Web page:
Dinosaurs also thrived in the Arctic

published on Saturday, June 26, 2021 at 6:46 a.m.

Dinosaur species had made the Arctic their permanent home, and probably developed techniques like hibernation or feathers to survive the cold, according to a new study.

The work, published this week in the journal Current Biology, is the result of more than a decade of excavation to extract fossils, and undermines the idea that these reptiles only lived in milder latitudes.

“Some of the new sites discovered in recent years have revealed some amazing things, namely bones and teeth of baby” dinosaurs, senior study author Patrick Druckenmiller of the university told AFP. of the Alaska Museum of the North.

“It’s amazing, because it shows that these dinosaurs weren’t just living in the Arctic, they were able to reproduce there as well,” he continued.

Scientists first discovered dinosaur remains in 1950 in a region long considered too hostile to harbor reptiles.

Two competing hypotheses had then been formulated: either the dinosaurs lived there permanently, or they migrated to the Arctic and the Antarctic in order to take advantage of seasonally available resources, and possibly to reproduce there.

This new study is the first to show evidence that at least seven species of dinosaurs were able to breed at these extremely high latitudes – in this case the Prince Creek Formation in Alaska, between 80 and 85 degrees north latitude, dating from the Upper Cretaceous.

Species discovered include hadrosaurids, called duck-billed dinosaurs, horned dinosaurs like ceratopsians, and carnivores like tyrannosaurs.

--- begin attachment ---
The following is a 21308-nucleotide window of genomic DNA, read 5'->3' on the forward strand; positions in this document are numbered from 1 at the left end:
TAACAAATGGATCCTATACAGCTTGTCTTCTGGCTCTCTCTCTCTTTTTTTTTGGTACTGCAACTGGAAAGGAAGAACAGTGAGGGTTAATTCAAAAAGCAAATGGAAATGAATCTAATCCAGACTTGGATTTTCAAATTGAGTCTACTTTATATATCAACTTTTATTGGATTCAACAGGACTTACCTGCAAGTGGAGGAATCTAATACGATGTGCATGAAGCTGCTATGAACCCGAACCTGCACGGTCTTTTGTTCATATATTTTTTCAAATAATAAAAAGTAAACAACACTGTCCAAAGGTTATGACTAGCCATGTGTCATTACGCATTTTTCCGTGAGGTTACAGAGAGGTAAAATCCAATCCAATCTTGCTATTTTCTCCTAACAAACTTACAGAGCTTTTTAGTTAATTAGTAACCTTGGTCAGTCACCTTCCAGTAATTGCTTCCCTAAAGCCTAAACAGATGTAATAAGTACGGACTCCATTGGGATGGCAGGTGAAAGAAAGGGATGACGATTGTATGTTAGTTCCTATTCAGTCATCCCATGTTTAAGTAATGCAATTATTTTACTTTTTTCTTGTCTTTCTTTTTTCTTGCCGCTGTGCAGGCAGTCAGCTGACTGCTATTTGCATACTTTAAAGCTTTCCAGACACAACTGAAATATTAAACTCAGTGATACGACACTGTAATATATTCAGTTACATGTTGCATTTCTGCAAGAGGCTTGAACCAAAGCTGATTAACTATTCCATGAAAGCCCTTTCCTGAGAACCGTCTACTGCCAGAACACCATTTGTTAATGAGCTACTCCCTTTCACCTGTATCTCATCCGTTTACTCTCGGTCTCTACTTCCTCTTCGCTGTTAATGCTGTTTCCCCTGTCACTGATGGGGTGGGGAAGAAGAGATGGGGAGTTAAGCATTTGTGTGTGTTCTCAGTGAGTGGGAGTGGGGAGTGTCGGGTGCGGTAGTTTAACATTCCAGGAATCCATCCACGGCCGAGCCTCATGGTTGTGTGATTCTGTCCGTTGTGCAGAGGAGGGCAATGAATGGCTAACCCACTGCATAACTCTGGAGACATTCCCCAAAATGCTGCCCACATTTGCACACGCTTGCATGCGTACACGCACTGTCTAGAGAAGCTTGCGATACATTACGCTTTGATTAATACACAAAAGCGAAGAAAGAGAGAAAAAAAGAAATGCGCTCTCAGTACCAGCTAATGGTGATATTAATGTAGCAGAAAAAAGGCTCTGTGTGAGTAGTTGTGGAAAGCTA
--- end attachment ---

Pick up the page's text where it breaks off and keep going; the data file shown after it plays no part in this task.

The team of researchers found small teeth and bones, some of which are only a few millimeters in diameter, belonging to dinosaurs that had just hatched or died just before.

“They have a particular type of texture on their surface and very specific – they are very vascular, and the bones grow very fast, they have a lot of blood vessels running through them,” explained Patrick Druckenmiller.

Unlike other mammals like caribou, whose offspring can travel long distances almost immediately after birth, even the largest dinosaurs gave birth to cubs that would have been unable to cope with migrations of several thousand. of kilometers.

– Down jacket with feathers –

“We think of dinosaurs in these kinds of tropical environments, but the whole Earth was not like that,” recalls Patrick Druckenmiller.

The Arctic was warmer then than it is today, but conditions were still very demanding.

The annual temperature was around 6 ° C, but much lower temperatures were the order of the day, with snowfall, during the winter months.

This area was probably covered with conifers or ferns.

“We now know that most of the carnivorous dinosaurs that were there probably had feathers,” said Patrick Druckenmiller. “You can think of it as their own down jacket, to help them survive the winter.”

As for the smaller herbivores, researchers believe they would bury themselves underground and hibernate.

And the older ones, with more fat reserves, relied on lower quality twigs and bark to get through the winter.

On the other hand, the fact that dinosaurs stayed in the Arctic all year round is further clue to the idea that dinosaurs were warm-blooded animals, as other recent studies have suggested. They would then represent a point of evolution between cold-blooded reptiles and warm-blooded birds.